Airship Goes to Alaska 2016
This is a story about a bus ride.
Here’s us today: coffee, work, work, work, breakfast, more work, go to the grocery store, back to the boat, more work, watch cruise ships leave, more work. Later we’re going to have dinner over at the Bar Harbor Restaurant.
We rode the city bus down to the Safeway near the Bar Harbor marina, but we decided to grab the bus going the other direction. The city bus has a free shuttle that does a loop from the end of downtown to the plaza where the Safeway is, so we got the whole loop in by catching it going the opposite direction.
Our bus driver was a native…totally cool Tsimshian guy with great jewelry and a super dry sense of humor. We chatted with him about his family, where he lived, the woodwork/artwork he does, the silversmithing tools he gave to his grandson and how he’s going to pay for art school for him as a graduation present, and some other random stuff. We told him we’d stopped in Hartley Bay (the Tsimshian village in BC where we stayed on Day 14), and he said many of his relatives live there.
He asked us about our boat, and we talked about some places up here we have and haven’t been. Then, this cruiseshipper couple got on and asked the bus driver if he’d take them to the Ruby Princess at Berth 4 (just next to the City Floats, the stop where we got on). He said yep, he’d have them there by 4pm. (It was around noon.) They laughed and sat down in front of us, in the seats that face the center of the bus. They remarked how much larger this bus was than the one they took from the ship into town…that one was just a tiny little bus…and then they noticed they were going away from the ship. I said “This is a city bus, but it’s free, and it’s a loop, so you’ll get back to the ship” and not to worry. “This is a city bus?? Oh, okay? But it’s free? Well that’s nice!” Kevin asked them where they were from and they said Orange County, which is funny, because it was as if they expected people would know the name of their county. Not their city. Not their state, but their county. Now, I grew up in Orange County, so I did know their county, but I imagined someone (in Alaska) asking me where I was from. And what if I replied “Multnomah County” as if they should know where the hell that was?? Anyway, I digress.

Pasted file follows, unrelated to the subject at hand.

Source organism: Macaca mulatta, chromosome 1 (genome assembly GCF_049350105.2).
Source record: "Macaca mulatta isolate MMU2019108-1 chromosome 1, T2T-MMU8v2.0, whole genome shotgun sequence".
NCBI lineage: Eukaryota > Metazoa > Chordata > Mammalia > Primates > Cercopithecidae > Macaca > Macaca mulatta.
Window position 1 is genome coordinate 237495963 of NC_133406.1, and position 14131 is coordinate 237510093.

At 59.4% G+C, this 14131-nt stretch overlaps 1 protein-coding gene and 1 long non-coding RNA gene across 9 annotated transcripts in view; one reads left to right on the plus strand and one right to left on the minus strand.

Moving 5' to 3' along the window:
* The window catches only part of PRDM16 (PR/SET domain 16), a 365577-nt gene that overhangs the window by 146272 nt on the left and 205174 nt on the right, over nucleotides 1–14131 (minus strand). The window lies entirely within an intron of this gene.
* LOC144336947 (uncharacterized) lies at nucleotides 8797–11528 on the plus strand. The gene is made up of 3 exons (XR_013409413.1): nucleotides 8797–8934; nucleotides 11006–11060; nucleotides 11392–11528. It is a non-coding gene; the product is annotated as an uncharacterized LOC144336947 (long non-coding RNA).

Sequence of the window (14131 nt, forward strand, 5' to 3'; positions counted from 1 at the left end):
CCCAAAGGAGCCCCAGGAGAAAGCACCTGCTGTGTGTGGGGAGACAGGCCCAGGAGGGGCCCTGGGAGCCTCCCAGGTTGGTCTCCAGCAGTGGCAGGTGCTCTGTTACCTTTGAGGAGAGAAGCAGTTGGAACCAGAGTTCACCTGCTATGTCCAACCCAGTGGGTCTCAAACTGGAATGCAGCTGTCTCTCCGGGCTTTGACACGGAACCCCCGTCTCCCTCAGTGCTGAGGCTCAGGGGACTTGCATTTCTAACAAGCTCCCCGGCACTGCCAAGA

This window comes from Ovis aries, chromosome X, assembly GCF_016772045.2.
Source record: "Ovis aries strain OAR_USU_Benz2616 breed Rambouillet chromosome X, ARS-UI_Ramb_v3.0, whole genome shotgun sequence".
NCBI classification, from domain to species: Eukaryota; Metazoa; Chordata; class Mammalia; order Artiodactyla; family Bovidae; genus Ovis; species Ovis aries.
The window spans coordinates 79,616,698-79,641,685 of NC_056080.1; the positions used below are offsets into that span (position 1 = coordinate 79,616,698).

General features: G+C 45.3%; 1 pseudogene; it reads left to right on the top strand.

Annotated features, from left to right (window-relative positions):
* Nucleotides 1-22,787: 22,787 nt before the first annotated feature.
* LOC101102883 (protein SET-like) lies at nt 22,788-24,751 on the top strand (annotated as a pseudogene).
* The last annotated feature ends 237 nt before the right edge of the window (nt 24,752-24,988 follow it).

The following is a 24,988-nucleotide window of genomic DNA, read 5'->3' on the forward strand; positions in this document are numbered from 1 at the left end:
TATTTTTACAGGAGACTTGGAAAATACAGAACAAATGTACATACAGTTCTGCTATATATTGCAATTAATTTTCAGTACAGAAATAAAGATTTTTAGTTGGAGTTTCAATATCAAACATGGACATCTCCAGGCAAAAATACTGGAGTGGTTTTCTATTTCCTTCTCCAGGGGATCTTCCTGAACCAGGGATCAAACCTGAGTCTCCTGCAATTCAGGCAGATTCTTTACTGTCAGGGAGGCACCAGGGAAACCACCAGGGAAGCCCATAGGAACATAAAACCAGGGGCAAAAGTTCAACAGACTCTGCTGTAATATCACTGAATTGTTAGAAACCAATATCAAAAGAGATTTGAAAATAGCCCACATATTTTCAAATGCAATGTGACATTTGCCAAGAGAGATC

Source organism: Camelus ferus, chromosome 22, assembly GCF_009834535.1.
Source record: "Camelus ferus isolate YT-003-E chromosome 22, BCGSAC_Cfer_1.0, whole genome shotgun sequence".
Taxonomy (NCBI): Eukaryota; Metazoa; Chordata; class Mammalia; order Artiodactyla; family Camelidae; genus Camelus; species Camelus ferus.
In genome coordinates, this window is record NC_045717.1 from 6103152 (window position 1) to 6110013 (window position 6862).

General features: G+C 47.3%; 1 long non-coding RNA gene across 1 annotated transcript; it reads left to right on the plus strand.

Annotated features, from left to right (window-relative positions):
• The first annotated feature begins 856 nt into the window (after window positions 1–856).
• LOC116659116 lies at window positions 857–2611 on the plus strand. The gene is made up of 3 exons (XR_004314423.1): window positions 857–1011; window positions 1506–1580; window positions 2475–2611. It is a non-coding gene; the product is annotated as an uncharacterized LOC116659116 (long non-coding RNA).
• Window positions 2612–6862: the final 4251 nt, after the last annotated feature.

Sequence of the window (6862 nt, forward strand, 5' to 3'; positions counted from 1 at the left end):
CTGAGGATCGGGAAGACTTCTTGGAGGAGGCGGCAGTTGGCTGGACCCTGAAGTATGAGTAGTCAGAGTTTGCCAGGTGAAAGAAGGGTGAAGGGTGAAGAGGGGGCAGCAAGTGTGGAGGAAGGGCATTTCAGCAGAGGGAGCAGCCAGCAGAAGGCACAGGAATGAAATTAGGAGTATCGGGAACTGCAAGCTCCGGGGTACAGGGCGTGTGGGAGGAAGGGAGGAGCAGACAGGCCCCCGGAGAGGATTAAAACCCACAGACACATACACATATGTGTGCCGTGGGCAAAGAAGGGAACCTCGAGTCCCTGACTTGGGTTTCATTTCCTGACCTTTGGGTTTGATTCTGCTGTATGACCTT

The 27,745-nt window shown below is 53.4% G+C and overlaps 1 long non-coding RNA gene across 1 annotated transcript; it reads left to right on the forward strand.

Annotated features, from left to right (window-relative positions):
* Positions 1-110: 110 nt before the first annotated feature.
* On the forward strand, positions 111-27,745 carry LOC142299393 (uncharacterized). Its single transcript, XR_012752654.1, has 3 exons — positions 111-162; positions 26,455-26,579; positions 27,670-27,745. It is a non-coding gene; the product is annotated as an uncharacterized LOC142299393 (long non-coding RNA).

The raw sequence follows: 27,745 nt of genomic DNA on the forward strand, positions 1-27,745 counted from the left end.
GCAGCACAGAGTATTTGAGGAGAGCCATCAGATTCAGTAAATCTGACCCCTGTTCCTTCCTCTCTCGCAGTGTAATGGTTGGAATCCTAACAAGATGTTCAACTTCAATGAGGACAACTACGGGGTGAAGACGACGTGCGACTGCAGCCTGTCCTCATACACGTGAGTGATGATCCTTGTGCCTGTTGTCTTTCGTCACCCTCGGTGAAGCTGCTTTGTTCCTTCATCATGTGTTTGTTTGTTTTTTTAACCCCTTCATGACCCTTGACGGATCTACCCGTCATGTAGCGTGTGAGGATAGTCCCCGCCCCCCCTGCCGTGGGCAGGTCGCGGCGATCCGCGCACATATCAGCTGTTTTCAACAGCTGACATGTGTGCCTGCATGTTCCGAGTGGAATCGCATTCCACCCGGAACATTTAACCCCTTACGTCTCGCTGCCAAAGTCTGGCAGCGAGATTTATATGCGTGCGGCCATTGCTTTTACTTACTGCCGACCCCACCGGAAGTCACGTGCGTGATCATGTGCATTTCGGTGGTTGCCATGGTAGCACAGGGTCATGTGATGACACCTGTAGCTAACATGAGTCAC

They followed “Orange County” then with “Huntington Beach. California.” as if they’d been given the blank stare after the county name before. I said “Nice. I went to Huntington Beach High School. Grew up in Seal Beach.” Small talk ensued…”nice place to grow up…” “so close to the ocean…”
Then, they asked the bus driver, “Where are you from? You look to be of some Indian descent.” He said “I’m a Native.” They said “A native what? An Indian?” He said “No, I’m not from India. Columbus was lost and confused.” He patiently told them the name of his tribe, Tsimshian, and that he was also part Tlingit, and it was like they had no idea there were even any indigenous people here. It was crazy. They chatted amongst themselves a little more and he continued his conversation with us about different places to see, traditional canoes, etc.